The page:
“I don’t know where I’m going. But I promise it won’t be boring. “-David Bowie

Walking by Faith

May 28, 2015

Today marks two years since I left my 10-year career and stepped out of that beautiful and safe, yet often suffocating space.

It is true, it took incredible courage for me to make the first step. What is also true is that it has taken more than courage to take the second… and the 1,0000000000th step.

It has taken radical trust to keep walking as my path narrows.
to sit down when I am tired.
to change course after the 1,000000000th step.

In the last two years, there have been a few days where it all has been crystal clear.

Truth is though, most days and moments I am literally “walking by faith, not by sight.”
I am on a faith walk.

To be and stay on this course is to be both battered and kissed by wind, worn and cleansed by rain, burned and warmed by sun light. To trip and fall down over smooth trails.

It is to be picked up and carried over the roughest of terrain.

Chillin’ with my mama!

January 11, 2015

I think my southern yogi folk can relate:

My mama is a super church going lady, reads The Bible for breakfast, lunch, and dinner. And I told y’all she keeps “Jesus on the main line.”

My sister and I lovingly call my mama “our holy high roller” when we think she can’t hear us. When I started practicing yoga in 2003 she had lots of questions about whether or not it was a religious thing, was I chanting, if so, to whom, what did the poses mean, etc?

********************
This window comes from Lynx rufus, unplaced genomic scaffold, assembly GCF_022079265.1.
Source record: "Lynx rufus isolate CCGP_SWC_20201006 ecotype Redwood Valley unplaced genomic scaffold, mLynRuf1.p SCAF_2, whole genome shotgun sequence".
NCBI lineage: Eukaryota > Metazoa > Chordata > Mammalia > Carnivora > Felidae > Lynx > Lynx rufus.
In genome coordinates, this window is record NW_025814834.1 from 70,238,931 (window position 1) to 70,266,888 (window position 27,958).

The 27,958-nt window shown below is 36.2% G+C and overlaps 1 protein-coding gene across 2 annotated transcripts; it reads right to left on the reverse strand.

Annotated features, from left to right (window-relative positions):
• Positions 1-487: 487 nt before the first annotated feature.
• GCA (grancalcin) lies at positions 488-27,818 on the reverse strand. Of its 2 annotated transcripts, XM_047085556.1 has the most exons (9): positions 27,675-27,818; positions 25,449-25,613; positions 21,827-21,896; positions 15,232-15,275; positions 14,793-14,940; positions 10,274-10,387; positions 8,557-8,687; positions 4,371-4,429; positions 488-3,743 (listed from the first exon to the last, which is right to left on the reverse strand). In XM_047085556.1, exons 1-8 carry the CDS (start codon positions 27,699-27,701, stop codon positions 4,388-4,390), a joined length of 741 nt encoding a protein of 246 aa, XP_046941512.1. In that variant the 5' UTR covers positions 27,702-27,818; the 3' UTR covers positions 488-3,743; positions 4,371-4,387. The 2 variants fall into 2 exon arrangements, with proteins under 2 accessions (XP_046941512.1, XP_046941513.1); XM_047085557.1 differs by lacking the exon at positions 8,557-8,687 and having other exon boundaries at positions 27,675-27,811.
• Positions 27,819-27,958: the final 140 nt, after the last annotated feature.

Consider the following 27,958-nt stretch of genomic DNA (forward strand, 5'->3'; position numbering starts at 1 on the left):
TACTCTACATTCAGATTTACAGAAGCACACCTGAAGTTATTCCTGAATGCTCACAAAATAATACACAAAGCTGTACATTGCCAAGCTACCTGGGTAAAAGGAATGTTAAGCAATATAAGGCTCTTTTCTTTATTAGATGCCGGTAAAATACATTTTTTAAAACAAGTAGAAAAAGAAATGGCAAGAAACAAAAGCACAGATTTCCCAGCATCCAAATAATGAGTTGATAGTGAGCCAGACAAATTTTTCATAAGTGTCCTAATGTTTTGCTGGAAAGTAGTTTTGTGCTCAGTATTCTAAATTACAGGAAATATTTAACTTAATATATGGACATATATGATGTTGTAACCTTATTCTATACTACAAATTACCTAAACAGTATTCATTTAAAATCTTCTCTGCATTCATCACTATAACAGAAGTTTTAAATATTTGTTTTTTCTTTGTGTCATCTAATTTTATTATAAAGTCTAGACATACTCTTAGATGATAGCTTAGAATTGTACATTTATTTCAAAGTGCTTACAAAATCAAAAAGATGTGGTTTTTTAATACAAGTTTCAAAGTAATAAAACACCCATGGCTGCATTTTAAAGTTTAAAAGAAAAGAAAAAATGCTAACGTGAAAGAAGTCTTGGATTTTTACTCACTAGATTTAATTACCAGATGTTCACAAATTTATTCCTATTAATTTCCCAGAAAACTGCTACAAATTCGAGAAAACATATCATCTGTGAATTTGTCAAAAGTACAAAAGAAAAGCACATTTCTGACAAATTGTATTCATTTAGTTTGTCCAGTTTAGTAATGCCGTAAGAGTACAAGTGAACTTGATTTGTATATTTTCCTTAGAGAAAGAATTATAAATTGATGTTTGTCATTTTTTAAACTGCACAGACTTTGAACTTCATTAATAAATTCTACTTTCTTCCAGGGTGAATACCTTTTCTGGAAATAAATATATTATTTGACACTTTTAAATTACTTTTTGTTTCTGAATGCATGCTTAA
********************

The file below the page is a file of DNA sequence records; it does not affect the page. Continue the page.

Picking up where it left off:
My feisty 20 something self gave flippant responses or just disengaged.
Over the years that transformed into actual dialogue and communication about my experiences with yoga and her spiritual practices. That gave way to more conversations about faith, grace, healing, and the place of practice, ritual, and community in it all.
That transformed into understanding each others paths and deep reverence and appreciation on both of our sides. Not to mention the relational/ancestral/generational healing {I reckon that’s another post}

20150110_203130

Our blurry “we-fie” or whatever you call more than one person in a selfie. Post CHILLin’!

That is just to say that my mama’s attendance at yesterday’s CHILLshop®yoga session was at least a decade in the making.

She said this about her experience yesterday:
“I felt the kind of peace I only feel in the presence of The Holy.
I also realized it’s really really okay, to sit down and rest for a while on the journey. If you are really on YOUR path, then resting ain’t time lost. It’s time to strengthen yo feet, clear yo eyes, and connect with yo heart for the joys and turns in the road ahead.”

Y’all that’s the best endorsement ever and
Yes, God is real, real in my soul.